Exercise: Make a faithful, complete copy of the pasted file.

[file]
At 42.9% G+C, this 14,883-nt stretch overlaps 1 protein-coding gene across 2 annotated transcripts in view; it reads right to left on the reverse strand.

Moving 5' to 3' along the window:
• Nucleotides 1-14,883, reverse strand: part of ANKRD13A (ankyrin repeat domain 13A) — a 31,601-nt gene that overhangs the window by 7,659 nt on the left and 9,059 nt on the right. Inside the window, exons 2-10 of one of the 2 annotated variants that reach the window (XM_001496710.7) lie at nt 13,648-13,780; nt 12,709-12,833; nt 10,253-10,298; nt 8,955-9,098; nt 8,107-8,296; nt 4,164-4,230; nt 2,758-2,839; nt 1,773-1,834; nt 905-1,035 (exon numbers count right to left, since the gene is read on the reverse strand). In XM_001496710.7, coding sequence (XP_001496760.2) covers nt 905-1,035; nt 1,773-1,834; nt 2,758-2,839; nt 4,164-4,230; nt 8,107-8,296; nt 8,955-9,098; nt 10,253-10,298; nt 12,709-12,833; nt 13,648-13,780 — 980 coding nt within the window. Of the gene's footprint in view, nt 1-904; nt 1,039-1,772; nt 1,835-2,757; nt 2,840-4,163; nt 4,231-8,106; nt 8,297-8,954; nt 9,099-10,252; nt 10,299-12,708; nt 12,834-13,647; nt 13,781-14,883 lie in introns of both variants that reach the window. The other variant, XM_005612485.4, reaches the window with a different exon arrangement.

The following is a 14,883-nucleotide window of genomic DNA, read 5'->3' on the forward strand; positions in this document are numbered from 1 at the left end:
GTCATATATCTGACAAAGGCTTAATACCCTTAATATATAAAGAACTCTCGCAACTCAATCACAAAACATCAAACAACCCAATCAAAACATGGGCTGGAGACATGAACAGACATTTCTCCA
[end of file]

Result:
At 42.9% G+C, this 14,883-nt stretch overlaps 1 protein-coding gene across 2 annotated transcripts in view; it reads right to left on the reverse strand.

Moving 5' to 3' along the window:
• Nucleotides 1-14,883, reverse strand: part of ANKRD13A (ankyrin repeat domain 13A) — a 31,601-nt gene that overhangs the window by 7,659 nt on the left and 9,059 nt on the right. Inside the window, exons 2-10 of one of the 2 annotated variants that reach the window (XM_001496710.7) lie at nt 13,648-13,780; nt 12,709-12,833; nt 10,253-10,298; nt 8,955-9,098; nt 8,107-8,296; nt 4,164-4,230; nt 2,758-2,839; nt 1,773-1,834; nt 905-1,035 (exon numbers count right to left, since the gene is read on the reverse strand). In XM_001496710.7, coding sequence (XP_001496760.2) covers nt 905-1,035; nt 1,773-1,834; nt 2,758-2,839; nt 4,164-4,230; nt 8,107-8,296; nt 8,955-9,098; nt 10,253-10,298; nt 12,709-12,833; nt 13,648-13,780 — 980 coding nt within the window. Of the gene's footprint in view, nt 1-904; nt 1,039-1,772; nt 1,835-2,757; nt 2,840-4,163; nt 4,231-8,106; nt 8,297-8,954; nt 9,099-10,252; nt 10,299-12,708; nt 12,834-13,647; nt 13,781-14,883 lie in introns of both variants that reach the window. The other variant, XM_005612485.4, reaches the window with a different exon arrangement.

The following is a 14,883-nucleotide window of genomic DNA, read 5'->3' on the forward strand; positions in this document are numbered from 1 at the left end:
GTCATATATCTGACAAAGGCTTAATACCCTTAATATATAAAGAACTCTCGCAACTCAATCACAAAACATCAAACAACCCAATCAAAACATGGGCTGGAGACATGAACAGACATTTCTCCA